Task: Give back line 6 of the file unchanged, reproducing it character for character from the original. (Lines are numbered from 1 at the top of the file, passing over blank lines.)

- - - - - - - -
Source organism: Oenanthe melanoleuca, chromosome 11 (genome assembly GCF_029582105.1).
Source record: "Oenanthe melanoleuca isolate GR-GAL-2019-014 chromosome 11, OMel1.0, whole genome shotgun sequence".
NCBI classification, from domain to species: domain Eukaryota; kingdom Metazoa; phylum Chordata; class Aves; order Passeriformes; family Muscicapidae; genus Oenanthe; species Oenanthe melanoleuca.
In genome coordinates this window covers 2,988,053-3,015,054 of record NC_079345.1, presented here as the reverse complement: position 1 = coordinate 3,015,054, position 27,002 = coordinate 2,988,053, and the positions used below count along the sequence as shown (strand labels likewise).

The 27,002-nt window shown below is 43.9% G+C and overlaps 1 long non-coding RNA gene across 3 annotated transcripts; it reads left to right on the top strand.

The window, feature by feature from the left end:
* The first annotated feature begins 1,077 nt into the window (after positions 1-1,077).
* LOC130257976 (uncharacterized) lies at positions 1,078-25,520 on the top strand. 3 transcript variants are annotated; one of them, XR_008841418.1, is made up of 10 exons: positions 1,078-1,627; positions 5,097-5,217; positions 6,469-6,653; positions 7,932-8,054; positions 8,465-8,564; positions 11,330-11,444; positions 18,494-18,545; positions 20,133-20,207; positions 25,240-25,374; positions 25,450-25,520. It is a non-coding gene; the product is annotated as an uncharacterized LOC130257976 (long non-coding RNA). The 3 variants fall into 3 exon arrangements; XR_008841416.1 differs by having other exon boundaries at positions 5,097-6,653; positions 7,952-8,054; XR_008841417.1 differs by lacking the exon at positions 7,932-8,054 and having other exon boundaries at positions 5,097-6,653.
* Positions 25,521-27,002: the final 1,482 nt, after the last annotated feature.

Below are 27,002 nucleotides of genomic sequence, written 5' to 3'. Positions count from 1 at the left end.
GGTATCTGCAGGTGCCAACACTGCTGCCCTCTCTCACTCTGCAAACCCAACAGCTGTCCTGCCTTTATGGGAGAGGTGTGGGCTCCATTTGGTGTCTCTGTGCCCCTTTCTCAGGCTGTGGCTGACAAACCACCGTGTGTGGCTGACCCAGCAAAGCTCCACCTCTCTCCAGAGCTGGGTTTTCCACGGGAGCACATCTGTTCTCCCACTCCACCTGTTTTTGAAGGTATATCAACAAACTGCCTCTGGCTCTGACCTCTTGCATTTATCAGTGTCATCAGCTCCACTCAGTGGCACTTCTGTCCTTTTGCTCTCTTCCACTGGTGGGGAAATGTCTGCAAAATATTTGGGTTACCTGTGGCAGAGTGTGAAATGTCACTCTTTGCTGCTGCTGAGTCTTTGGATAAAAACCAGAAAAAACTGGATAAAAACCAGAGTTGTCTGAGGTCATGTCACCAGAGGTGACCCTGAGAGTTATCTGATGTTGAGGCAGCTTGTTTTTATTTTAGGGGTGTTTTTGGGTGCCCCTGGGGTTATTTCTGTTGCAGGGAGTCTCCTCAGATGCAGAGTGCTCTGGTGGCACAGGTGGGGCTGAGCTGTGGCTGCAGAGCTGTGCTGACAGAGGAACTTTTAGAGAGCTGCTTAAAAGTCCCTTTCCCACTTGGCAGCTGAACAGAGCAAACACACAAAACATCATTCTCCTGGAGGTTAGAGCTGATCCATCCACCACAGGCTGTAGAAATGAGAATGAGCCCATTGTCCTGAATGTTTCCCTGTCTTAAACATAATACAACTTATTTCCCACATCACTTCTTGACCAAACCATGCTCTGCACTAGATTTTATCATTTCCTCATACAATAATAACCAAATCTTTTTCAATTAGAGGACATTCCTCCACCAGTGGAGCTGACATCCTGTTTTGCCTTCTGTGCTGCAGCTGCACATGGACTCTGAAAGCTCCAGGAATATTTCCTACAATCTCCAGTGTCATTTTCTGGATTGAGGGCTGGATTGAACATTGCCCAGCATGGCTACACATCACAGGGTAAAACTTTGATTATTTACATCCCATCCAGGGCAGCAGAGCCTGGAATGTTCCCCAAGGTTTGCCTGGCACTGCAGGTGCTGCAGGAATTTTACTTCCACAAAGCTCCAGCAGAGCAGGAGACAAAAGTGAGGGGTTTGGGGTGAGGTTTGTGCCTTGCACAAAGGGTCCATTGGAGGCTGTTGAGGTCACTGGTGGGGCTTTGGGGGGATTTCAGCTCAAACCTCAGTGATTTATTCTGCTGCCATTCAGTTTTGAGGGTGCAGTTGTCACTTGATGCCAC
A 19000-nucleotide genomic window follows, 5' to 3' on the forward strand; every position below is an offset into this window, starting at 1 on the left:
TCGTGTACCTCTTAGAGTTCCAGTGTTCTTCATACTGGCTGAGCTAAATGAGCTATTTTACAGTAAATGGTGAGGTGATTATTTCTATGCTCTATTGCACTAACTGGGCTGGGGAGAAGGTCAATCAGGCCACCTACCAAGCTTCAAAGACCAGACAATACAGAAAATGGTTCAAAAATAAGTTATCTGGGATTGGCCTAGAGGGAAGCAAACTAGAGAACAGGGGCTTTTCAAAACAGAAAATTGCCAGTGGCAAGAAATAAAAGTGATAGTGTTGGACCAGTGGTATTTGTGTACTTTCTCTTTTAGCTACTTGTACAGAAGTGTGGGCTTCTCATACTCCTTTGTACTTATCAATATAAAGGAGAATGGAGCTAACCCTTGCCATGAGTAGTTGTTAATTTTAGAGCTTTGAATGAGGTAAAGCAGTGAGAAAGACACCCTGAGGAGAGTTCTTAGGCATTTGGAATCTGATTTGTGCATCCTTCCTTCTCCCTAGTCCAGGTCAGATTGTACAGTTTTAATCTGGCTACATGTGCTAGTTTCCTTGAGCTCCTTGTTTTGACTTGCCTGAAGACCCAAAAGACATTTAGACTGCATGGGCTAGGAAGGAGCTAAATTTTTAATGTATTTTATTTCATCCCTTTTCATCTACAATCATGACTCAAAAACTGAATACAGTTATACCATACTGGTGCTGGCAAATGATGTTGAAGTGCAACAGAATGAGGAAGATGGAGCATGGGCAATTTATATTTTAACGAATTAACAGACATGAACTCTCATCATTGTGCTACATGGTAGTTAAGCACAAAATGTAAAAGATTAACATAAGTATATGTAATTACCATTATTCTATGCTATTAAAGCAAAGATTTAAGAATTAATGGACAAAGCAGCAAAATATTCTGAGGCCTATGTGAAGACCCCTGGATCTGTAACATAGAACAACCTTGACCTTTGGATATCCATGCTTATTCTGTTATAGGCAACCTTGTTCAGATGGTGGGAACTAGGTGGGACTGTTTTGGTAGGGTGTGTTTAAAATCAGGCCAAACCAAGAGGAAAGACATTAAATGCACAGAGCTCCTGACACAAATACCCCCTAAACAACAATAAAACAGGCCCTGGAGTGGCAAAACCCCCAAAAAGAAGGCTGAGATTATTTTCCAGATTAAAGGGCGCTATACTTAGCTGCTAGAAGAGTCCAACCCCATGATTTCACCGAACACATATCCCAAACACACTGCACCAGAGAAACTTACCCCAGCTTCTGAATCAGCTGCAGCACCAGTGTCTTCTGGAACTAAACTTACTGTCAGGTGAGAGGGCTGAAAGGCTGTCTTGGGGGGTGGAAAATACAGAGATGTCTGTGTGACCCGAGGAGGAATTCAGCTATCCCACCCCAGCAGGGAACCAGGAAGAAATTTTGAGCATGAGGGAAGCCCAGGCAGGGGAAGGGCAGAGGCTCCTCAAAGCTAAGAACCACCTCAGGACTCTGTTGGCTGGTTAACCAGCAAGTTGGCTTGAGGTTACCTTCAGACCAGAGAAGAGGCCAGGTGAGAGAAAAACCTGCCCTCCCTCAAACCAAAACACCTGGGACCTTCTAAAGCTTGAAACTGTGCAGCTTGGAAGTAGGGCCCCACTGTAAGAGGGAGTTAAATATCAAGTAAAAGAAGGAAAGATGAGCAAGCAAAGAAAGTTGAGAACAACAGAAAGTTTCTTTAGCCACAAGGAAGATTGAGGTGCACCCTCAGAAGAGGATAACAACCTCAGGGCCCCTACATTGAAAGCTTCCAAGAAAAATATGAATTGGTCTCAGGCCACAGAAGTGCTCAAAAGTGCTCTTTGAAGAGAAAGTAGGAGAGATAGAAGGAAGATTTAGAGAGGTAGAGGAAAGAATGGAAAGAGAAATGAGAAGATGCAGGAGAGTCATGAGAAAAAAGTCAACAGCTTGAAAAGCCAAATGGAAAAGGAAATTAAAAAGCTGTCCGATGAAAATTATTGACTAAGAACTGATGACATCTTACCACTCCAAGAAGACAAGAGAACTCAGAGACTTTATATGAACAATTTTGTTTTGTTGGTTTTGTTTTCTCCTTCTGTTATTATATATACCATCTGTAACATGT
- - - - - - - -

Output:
The window, feature by feature from the left end: